Leveraging Emerging Debt to Improve Income Profiles

Yeses, the Federal Reserve raised interest rates last week, and yes, more rate hikes are coming. However, yields on high-quality domestic government bonds are still low and are expected to remain so for some time.

This point highlights why some investors may want to consider international debt, including emerging market bonds. Exchange-traded funds, such as American Century Emerging Markets Bond ETF (AEMB)facilitate access to what can be a difficult asset class to navigate.

AEMB, which debuted last July, holds dollar-denominated sovereign and quasi-sovereign debt as well as corporate bonds. The fund could be an attractive choice for income investors this year, as emerging market powerhouses have already raised interest rates in 2021, indicating that many of their tightening cycles could end in 2022.

“We believe emerging market debt is going to be a key pillar of this investment to help investors achieve these goals,” William Blair’s Jared Lou said in an interview with Institutional Investor’s Mike Corcoran. “Low base rates make it even harder to see outsized returns from fixed income portfolios in the future. Therefore, we believe emerging market debt must be an important part of the solution.

The AEMB is actively managed, and this is significant in several respects. The fund had a 4% weighting in Russian bonds as of February 28, but the exposure may have since been reduced or eliminated. Additionally, emerging market fixed income securities are a prime example of an asset class where active management can benefit investors, as fund managers can seek out attractive credit opportunities while mitigating interest rate risk.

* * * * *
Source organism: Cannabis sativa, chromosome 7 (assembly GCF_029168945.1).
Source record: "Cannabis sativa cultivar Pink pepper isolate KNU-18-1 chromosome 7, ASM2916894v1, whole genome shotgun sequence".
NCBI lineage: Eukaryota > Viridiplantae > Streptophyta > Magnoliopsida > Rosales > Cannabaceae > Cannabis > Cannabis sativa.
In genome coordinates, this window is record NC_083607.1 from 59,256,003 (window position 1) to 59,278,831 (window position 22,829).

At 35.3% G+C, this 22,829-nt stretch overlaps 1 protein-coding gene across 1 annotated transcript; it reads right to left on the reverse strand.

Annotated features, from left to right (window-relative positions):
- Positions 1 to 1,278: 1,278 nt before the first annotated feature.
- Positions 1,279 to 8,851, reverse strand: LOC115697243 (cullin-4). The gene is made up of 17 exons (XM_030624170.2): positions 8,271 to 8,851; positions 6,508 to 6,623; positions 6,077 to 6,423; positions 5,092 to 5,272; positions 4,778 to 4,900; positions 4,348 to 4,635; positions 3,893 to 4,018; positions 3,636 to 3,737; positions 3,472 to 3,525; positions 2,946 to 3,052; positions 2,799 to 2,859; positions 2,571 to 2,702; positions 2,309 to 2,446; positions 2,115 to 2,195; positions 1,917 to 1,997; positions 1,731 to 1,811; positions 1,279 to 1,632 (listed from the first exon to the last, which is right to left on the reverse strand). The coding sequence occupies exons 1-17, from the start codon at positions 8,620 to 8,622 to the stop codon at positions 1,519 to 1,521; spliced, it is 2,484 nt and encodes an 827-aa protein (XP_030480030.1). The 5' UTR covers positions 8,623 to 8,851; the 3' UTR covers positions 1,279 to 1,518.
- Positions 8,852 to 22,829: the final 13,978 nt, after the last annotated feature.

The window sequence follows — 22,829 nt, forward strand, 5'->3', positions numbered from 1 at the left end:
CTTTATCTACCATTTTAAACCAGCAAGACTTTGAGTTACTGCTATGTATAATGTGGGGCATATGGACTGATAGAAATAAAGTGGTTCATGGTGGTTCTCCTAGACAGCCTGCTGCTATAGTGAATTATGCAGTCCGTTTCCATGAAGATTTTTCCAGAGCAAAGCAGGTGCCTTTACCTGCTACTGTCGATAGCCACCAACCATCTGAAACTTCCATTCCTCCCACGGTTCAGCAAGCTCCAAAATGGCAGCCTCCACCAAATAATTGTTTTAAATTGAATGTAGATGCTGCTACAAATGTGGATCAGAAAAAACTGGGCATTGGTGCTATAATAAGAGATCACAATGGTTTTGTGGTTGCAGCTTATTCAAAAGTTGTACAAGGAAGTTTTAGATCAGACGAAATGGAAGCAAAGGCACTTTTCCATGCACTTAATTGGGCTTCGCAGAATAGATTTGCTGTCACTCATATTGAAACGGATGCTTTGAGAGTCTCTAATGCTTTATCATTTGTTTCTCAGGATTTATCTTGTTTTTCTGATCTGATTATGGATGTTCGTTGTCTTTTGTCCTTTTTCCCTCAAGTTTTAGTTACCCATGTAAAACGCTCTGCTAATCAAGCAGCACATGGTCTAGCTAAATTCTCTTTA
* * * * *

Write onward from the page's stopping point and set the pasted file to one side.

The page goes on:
“With the Federal Reserve keeping base rates so low, they’re encouraging you to take more risk, and they’re providing excessive support to many economies to refinance their debt at lower rates, which we think will reduce credit losses in the future, so emerging market debt has the potential to be a more attractive asset class in this low rate environment,” Lou added.

AEMB allocates 37% of its weight to Mexico, Brazil, Indonesia and Colombia. The American Century ETF sports an option-adjusted duration of 6.8 years, putting it in medium-term territory. Around 88% of the fund’s 102 holdings are rated BBB, BB or B and around 39% are corporate bonds.

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The views and opinions expressed herein are the views and opinions of the author and do not necessarily reflect those of Nasdaq, Inc.

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